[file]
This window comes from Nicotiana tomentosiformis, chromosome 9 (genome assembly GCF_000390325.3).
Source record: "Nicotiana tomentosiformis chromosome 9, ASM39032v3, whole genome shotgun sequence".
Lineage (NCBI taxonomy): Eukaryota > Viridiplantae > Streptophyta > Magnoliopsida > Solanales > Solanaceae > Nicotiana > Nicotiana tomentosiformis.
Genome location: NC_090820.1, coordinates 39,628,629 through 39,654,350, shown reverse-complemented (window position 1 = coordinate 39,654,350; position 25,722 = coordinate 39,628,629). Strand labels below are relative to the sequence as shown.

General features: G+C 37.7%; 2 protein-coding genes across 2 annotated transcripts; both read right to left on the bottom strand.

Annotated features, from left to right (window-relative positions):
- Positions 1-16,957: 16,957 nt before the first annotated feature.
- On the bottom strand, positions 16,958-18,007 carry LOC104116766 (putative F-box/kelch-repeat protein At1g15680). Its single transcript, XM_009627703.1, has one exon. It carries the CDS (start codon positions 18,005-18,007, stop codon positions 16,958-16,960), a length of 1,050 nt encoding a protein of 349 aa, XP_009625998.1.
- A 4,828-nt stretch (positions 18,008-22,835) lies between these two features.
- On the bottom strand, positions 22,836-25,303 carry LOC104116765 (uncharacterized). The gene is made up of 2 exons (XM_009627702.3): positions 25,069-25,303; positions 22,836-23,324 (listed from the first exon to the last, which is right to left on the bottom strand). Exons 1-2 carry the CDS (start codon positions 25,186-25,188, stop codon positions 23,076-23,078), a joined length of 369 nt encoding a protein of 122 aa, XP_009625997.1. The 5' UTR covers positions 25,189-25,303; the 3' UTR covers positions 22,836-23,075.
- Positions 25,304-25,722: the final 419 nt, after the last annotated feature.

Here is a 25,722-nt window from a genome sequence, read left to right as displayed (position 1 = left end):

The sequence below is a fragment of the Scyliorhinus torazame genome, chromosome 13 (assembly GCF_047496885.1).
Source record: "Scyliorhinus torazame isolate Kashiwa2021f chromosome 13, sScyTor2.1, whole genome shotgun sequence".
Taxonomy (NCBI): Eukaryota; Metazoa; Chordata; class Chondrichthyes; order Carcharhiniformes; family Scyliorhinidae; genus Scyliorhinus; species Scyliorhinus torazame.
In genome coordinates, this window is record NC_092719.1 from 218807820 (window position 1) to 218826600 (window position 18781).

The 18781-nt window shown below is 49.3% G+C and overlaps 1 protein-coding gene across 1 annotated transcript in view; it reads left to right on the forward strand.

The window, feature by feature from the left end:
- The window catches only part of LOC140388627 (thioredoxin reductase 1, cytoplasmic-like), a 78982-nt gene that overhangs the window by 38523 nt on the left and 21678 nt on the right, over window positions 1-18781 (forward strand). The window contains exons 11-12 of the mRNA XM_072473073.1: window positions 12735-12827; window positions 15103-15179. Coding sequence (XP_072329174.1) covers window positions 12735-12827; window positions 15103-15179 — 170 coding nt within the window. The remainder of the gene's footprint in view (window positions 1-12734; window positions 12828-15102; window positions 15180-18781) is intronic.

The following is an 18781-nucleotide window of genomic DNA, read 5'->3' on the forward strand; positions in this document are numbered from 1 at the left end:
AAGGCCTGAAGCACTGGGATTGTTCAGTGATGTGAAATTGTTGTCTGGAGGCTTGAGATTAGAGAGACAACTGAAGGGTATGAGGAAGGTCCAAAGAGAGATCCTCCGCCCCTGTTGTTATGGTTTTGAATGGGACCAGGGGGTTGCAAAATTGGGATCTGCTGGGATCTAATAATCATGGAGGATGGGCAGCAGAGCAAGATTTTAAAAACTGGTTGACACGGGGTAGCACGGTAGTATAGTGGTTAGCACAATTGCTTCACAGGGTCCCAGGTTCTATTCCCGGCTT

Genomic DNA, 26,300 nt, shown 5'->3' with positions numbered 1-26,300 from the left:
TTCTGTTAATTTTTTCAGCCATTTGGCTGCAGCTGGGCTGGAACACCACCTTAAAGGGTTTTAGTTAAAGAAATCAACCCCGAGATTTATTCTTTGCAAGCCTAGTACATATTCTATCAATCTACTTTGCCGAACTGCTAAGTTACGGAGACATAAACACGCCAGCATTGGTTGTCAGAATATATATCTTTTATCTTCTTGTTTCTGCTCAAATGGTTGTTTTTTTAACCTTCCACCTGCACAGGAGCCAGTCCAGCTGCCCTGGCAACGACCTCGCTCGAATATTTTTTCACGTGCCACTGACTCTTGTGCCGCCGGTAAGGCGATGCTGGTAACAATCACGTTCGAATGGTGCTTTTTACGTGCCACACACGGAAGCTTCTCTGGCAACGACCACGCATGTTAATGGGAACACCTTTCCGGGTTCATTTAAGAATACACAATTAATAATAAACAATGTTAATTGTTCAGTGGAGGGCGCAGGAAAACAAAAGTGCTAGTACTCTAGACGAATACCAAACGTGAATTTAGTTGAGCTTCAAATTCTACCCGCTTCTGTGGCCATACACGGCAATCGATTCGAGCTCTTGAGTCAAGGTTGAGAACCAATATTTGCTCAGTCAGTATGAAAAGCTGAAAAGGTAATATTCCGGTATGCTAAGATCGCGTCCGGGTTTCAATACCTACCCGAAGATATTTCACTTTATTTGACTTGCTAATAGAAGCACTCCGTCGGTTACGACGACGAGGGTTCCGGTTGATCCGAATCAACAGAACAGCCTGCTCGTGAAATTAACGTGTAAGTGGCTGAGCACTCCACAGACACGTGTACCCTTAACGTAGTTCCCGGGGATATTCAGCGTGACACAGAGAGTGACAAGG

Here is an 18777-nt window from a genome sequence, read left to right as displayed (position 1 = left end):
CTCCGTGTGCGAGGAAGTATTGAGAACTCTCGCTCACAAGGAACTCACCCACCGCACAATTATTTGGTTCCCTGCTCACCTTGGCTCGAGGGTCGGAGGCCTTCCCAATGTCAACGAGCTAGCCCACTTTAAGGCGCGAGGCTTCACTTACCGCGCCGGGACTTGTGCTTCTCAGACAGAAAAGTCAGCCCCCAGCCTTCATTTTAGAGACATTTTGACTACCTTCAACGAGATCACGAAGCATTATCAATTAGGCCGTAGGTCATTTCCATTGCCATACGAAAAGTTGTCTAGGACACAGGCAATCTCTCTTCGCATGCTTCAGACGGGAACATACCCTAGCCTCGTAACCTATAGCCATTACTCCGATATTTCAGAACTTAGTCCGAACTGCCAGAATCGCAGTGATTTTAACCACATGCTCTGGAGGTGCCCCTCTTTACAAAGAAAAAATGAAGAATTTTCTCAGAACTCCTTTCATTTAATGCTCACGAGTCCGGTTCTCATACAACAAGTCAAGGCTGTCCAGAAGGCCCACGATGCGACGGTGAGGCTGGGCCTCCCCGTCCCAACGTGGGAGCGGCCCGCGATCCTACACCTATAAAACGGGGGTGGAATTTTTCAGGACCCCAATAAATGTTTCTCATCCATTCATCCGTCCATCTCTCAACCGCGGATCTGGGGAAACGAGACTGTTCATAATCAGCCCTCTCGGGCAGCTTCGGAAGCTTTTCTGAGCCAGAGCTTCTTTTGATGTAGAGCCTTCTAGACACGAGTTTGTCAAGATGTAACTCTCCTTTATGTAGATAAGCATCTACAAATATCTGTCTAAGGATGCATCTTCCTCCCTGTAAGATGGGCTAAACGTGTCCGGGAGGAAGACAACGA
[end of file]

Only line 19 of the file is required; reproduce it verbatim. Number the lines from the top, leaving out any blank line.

- The window catches only part of LOC140388627 (thioredoxin reductase 1, cytoplasmic-like), a 78982-nt gene that overhangs the window by 38523 nt on the left and 21678 nt on the right, over window positions 1-18781 (forward strand). The window contains exons 11-12 of the mRNA XM_072473073.1: window positions 12735-12827; window positions 15103-15179. Coding sequence (XP_072329174.1) covers window positions 12735-12827; window positions 15103-15179 — 170 coding nt within the window. The remainder of the gene's footprint in view (window positions 1-12734; window positions 12828-15102; window positions 15180-18781) is intronic.